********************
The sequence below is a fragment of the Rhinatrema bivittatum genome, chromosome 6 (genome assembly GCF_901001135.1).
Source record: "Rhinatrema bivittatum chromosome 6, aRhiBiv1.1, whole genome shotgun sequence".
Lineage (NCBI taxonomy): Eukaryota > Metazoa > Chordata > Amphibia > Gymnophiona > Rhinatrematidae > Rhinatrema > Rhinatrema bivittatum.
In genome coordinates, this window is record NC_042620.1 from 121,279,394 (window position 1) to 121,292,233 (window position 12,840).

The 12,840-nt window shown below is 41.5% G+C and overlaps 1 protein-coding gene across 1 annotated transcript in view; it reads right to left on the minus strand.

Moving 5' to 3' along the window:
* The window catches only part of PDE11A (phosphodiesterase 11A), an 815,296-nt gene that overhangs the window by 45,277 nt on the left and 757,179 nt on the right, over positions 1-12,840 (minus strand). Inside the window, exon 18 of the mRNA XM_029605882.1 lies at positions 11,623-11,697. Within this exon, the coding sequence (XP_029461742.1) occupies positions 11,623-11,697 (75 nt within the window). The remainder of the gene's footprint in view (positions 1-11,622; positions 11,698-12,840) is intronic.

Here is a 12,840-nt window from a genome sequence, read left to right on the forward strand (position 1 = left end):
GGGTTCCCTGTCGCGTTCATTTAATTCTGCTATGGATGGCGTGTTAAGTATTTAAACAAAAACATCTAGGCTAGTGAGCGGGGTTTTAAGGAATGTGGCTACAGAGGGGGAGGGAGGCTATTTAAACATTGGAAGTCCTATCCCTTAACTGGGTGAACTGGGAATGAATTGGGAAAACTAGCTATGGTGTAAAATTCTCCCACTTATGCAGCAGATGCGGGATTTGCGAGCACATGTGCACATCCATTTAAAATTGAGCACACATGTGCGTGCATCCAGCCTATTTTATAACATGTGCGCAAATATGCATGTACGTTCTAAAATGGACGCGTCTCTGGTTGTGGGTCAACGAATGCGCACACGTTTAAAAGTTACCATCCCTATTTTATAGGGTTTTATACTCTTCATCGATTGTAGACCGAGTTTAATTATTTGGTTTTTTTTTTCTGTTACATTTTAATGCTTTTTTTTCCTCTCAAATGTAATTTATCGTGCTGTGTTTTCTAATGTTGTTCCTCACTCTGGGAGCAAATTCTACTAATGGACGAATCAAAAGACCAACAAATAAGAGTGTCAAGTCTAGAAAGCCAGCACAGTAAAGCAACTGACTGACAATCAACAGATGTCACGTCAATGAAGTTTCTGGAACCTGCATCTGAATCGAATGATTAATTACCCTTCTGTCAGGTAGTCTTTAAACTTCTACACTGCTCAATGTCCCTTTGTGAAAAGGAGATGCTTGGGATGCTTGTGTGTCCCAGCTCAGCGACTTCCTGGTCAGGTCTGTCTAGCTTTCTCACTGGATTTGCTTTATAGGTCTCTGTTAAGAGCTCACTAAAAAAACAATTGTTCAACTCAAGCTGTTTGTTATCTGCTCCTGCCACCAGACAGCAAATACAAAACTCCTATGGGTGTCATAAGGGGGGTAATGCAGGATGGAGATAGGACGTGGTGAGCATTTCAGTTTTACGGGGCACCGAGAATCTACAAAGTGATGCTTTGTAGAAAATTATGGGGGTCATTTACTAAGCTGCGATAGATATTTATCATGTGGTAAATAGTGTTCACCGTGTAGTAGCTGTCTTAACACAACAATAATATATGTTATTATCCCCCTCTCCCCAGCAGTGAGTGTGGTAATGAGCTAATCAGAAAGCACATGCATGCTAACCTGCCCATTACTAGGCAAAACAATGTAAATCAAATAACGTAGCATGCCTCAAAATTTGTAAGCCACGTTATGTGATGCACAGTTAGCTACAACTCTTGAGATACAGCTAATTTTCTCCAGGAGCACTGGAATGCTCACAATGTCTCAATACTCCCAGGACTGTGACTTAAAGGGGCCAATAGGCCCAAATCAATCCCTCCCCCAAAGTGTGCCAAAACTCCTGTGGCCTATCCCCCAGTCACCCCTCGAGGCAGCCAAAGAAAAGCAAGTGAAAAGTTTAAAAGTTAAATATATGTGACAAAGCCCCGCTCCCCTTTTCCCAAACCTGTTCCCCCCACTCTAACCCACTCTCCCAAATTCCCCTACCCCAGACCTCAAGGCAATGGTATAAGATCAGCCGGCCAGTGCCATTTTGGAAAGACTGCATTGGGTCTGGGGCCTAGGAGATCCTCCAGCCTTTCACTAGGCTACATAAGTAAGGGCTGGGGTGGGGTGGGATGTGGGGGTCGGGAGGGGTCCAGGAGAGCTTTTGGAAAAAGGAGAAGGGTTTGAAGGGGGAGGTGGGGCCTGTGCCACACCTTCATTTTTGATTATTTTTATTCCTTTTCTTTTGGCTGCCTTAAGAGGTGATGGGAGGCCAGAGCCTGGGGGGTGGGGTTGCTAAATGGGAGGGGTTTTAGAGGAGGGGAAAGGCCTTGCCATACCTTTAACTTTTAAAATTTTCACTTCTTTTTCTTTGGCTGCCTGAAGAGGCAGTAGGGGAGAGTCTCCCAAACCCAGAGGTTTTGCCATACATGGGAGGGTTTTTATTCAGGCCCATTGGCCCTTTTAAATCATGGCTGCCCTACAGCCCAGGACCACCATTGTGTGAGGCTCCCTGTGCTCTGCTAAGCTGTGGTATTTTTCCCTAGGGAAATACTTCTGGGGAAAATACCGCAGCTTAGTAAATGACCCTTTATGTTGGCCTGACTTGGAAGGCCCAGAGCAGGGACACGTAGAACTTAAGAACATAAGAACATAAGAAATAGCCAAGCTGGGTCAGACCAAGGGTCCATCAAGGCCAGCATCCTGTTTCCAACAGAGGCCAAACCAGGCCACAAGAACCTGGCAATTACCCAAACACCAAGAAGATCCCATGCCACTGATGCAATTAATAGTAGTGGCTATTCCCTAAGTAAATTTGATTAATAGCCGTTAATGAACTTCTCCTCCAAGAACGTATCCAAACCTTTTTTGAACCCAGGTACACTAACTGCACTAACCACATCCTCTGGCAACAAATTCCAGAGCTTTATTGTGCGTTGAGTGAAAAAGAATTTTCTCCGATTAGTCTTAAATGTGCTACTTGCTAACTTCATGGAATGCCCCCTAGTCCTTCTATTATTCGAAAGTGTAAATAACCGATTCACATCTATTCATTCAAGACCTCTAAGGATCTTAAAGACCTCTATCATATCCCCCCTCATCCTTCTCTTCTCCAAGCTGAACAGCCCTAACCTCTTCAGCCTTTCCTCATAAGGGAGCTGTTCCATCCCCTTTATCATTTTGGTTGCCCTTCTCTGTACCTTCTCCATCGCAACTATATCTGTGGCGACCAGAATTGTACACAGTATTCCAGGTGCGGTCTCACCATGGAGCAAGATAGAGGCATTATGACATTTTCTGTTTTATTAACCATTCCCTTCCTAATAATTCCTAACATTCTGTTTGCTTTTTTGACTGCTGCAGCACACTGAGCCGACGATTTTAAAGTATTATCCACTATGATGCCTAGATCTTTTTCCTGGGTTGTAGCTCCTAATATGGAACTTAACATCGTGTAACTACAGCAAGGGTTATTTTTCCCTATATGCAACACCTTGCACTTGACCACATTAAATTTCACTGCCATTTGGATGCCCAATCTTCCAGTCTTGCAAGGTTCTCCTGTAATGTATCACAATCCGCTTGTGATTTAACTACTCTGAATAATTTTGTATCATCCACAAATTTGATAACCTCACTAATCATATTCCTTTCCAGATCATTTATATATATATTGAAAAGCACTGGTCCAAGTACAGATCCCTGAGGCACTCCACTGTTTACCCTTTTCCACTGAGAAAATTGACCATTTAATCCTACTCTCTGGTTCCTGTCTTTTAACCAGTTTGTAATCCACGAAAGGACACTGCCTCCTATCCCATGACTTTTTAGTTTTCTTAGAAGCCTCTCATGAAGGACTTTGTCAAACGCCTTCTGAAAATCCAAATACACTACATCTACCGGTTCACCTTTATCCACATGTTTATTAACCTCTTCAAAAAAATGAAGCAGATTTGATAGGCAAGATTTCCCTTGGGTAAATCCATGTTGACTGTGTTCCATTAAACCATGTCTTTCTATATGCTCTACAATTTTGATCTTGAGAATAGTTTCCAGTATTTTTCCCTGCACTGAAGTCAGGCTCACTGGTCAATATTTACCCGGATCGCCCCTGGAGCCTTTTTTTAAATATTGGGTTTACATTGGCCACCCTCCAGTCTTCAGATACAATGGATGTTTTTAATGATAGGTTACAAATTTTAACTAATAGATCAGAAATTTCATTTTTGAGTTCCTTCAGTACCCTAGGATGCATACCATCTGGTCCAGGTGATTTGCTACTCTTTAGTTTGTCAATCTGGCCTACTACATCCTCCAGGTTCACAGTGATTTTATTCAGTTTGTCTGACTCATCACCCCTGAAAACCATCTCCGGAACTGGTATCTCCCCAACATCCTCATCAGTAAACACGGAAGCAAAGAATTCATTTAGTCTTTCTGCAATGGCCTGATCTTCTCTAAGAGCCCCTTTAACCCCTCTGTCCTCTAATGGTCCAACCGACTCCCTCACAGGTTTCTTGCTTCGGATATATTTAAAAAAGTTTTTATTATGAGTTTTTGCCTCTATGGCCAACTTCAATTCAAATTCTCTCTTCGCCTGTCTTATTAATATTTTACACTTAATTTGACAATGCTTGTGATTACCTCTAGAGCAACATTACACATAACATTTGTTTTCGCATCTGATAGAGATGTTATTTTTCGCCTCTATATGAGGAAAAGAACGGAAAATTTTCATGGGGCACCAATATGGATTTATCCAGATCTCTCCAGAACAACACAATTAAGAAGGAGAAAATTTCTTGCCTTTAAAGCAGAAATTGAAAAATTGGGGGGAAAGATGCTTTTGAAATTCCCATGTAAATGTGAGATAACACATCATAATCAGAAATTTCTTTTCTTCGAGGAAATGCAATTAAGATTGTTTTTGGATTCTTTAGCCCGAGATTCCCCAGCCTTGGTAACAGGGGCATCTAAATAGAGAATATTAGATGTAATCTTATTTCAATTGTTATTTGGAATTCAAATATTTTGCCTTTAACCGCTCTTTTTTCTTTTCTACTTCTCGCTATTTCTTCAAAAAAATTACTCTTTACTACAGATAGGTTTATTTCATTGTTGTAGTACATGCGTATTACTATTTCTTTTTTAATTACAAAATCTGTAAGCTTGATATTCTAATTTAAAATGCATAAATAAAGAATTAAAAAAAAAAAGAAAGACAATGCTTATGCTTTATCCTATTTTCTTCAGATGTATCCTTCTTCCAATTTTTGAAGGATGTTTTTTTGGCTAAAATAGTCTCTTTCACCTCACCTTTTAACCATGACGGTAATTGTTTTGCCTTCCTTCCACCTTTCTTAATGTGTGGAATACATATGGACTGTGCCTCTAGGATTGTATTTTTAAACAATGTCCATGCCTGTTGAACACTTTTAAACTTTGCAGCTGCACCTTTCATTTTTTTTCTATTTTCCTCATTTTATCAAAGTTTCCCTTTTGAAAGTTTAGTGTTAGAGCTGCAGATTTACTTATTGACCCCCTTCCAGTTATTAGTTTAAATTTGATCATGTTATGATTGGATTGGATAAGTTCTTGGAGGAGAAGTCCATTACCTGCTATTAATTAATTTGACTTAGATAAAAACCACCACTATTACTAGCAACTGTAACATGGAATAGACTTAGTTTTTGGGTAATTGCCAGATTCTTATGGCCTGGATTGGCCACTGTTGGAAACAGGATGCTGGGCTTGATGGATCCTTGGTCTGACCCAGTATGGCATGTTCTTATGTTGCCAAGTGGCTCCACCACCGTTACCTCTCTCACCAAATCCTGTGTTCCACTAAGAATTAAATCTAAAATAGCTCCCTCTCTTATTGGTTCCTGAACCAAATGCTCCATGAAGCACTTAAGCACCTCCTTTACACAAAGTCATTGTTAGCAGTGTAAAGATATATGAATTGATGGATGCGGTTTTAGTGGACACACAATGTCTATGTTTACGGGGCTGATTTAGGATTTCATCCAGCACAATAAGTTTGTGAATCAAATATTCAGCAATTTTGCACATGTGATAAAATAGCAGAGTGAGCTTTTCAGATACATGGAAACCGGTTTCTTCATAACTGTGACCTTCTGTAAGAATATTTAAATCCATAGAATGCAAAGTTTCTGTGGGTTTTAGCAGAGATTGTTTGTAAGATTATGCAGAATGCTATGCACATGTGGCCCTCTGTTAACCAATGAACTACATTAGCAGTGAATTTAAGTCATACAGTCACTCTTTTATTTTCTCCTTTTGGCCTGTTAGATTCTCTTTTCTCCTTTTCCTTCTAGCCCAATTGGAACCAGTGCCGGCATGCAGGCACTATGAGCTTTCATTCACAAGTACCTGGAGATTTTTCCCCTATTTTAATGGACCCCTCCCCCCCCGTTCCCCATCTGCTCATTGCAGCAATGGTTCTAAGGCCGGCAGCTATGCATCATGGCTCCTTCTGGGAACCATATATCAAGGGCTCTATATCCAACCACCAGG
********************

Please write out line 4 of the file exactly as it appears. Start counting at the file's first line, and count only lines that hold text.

In genome coordinates, this window is record NC_042620.1 from 121,279,394 (window position 1) to 121,292,233 (window position 12,840).